FROM JAMA

Screening a high-prevalence population for acute HIV infection using an antigen/antibody combination assay instead of rapid HIV testing improved the diagnostic yield by 10%, according to a report published online Feb. 16 in JAMA.

Identifying HIV infection during the acute phase is important because that is the most highly infectious stage of the disease. HIV RNA testing using a pooled protocol is effective at this stage but hasn’t been widely adopted “because only 1 RNA assay is U.S. Food and Drug Administration–approved [for this indication], the pooling protocol is logistically complex and time intensive, and it may not be cost-effective,” said Dr. Philip J. Peters of the division of HIV/AIDS prevention, Centers for Disease Control and Prevention, Atlanta, and his associates.

In contrast, combination assays that detect both the p24 antigen and anti-HIV antibodies are faster, are probably cost effective, and are currently recommended by the CDC and the Association of Public Health Laboratories to screen for acute infection. Nevertheless, these assays are not as sensitive as pooled HIV RNA testing, and their accuracy has not been fully established. Dr. Peters and his associates compared the performance of the HIV antigen/antibody combination assay against that of pooled HIV RNA testing (the reference standard) in a high-prevalence population: 86,836 patients treated at 12 centers in San Francisco, New York City, and North Carolina during a 2-year period, including STD clinics and community-based programs.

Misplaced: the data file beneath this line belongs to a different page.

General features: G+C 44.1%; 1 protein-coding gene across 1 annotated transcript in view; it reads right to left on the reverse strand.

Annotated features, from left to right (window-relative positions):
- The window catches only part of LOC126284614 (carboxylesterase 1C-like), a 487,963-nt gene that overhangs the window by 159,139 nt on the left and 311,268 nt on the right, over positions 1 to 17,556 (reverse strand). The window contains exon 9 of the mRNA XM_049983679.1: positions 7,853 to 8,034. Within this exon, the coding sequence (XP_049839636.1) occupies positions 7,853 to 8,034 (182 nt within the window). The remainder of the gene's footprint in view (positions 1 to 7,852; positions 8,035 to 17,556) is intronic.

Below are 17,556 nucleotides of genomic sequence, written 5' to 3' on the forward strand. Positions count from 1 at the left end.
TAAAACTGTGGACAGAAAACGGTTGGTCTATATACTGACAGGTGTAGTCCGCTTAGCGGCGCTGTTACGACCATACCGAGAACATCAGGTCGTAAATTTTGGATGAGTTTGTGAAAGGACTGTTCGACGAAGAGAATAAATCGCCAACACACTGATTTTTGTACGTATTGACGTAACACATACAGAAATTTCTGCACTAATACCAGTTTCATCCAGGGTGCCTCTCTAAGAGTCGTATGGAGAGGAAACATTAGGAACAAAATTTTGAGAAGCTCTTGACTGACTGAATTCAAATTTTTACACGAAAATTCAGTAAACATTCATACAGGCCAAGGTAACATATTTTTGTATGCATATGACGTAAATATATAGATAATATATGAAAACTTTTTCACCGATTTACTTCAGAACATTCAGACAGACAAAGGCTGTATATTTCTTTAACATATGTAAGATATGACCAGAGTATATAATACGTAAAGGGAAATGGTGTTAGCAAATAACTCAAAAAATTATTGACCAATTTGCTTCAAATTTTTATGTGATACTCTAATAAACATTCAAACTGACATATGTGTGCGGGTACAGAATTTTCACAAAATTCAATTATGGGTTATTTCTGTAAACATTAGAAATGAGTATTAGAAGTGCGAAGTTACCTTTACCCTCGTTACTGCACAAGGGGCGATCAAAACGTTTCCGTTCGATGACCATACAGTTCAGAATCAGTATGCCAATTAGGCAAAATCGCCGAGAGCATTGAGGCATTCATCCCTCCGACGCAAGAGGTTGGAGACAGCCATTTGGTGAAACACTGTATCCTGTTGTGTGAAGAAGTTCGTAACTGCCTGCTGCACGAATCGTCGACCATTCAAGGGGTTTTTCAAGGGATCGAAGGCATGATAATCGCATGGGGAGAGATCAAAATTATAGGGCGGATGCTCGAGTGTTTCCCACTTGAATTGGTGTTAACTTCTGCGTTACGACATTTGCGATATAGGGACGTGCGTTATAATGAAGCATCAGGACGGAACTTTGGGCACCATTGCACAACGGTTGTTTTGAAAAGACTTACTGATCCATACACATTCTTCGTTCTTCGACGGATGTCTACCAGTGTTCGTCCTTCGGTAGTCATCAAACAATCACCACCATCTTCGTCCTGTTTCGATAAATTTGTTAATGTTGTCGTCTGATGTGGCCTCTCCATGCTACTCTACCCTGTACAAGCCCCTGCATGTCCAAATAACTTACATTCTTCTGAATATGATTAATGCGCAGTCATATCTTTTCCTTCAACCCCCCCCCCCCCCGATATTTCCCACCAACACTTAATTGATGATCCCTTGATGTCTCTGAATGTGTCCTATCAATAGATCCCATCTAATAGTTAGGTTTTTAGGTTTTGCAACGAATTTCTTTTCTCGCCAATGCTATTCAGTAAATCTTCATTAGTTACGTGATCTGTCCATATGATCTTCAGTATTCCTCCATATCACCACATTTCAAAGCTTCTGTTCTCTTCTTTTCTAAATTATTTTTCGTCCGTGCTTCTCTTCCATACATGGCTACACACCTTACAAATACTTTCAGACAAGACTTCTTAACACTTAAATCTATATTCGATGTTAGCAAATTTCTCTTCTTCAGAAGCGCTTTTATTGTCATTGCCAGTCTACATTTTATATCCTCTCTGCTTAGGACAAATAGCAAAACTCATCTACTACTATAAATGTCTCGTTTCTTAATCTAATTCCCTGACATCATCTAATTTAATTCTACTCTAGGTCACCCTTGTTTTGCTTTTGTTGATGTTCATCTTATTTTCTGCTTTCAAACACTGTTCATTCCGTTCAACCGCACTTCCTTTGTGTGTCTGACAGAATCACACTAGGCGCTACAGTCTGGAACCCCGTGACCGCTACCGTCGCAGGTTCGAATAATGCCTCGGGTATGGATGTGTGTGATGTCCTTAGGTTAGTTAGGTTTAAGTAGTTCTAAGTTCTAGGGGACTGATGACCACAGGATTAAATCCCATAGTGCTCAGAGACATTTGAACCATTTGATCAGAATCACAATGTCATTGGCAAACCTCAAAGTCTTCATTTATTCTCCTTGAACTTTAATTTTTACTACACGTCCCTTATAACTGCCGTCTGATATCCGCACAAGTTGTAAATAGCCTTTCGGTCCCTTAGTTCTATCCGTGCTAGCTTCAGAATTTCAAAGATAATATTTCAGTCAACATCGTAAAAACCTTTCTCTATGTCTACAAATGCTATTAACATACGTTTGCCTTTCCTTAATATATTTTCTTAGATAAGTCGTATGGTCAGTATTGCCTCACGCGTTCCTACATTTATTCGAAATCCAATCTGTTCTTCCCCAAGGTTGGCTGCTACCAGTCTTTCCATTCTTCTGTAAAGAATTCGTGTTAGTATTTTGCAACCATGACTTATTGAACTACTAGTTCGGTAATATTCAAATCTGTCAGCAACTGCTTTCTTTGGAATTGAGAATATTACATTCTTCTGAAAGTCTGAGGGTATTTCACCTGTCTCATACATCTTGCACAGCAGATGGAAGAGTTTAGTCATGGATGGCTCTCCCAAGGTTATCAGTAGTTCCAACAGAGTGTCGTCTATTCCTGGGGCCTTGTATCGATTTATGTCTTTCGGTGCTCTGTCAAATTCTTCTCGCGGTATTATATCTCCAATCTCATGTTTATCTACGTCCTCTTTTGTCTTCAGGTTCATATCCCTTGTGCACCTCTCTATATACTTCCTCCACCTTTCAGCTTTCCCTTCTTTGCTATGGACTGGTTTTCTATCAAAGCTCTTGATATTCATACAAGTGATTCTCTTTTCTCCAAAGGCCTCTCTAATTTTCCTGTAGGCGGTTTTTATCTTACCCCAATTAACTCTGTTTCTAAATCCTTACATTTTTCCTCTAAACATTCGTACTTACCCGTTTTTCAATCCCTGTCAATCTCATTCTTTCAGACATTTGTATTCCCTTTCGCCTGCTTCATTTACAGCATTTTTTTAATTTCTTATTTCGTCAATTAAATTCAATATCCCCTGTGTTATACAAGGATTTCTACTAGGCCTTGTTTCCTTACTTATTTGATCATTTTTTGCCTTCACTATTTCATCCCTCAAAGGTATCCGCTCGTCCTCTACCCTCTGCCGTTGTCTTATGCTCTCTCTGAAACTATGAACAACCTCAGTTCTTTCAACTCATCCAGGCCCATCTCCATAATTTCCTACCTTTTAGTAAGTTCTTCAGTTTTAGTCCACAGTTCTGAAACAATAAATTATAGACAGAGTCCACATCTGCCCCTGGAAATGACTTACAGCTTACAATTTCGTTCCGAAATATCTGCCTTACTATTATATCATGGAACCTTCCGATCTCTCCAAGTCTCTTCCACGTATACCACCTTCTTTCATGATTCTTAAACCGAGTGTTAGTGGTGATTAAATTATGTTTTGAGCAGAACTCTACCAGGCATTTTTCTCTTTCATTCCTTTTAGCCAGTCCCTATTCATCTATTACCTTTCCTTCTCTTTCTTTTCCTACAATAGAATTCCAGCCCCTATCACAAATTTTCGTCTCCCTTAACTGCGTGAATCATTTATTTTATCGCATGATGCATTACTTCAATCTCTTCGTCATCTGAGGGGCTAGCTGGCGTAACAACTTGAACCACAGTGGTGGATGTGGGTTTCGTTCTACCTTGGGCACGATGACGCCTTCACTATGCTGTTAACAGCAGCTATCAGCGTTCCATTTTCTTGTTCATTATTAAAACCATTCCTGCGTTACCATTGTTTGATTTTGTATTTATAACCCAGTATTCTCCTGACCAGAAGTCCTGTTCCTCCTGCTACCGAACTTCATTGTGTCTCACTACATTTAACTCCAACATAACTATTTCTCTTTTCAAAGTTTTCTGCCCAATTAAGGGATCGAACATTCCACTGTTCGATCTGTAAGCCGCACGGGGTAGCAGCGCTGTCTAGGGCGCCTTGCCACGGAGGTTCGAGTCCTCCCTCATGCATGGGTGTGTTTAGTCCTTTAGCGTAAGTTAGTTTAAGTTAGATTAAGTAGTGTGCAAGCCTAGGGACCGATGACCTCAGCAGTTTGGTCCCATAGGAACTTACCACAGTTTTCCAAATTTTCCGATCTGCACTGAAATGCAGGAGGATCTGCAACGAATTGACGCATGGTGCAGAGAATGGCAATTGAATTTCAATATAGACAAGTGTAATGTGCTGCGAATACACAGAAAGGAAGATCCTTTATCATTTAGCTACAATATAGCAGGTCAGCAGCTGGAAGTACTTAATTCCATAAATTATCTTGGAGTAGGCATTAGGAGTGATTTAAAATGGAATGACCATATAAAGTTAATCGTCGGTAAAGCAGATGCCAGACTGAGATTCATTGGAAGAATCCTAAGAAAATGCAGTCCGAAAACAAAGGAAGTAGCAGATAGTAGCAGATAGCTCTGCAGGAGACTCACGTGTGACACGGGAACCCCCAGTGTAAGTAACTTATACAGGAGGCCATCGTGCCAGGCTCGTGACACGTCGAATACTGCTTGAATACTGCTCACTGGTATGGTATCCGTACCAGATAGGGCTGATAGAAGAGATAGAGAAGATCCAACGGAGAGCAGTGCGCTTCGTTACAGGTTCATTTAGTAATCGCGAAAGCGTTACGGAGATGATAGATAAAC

Just over half of the study population were men who had sex with men, and the median age was 29 years.

The antigen/antibody assay detected 134 of 168 acute infections that had been missed by the rapid HIV test, but it also produced false-positive results for 93 patients. The assay thus had a sensitivity of 79.8%, a specificity of 99.9%, and a positive predictive value of 59%. Relative to rapid HIV testing, the antigen/antibody assay increased the diagnostic yield by 10.4%, Dr. Peters and his associates reported (JAMA. 2016 Feb 16;315[7]:682-690. doi: 10.1001/jama.2016.0286).

As expected, pooled HIV RNA testing performed even better, detecting 164 of the 168 acute infections for a sensitivity of 97.6%, a specificity of 100%, and a positive predictive value of 96.5%. Relative to rapid HIV testing, pooled HIV RNA testing increased the diagnostic yield by 12.4%.

Pooled HIV RNA testing, however, is estimated to cost approximately $160.07 per test, while antigen/antibody combination assays cost only $4.23 each. In addition, antigen/antibody testing requires only 30 minutes (if results are negative) to 60 minutes (if results are positive), while pooled HIV RNA testing requires 6 hours, and the pooling process requires an additional 4-7 days, the investigators noted.

This study was supported by the Centers for Disease Control and Prevention, the San Francisco Department of Public Health, the New York City Department of Health and Mental Hygiene, and the University of North Carolina at Chapel Hill. Dr. Peters and his associates reported having no relevant financial disclosures.

imnews@frontlinemedcom.com

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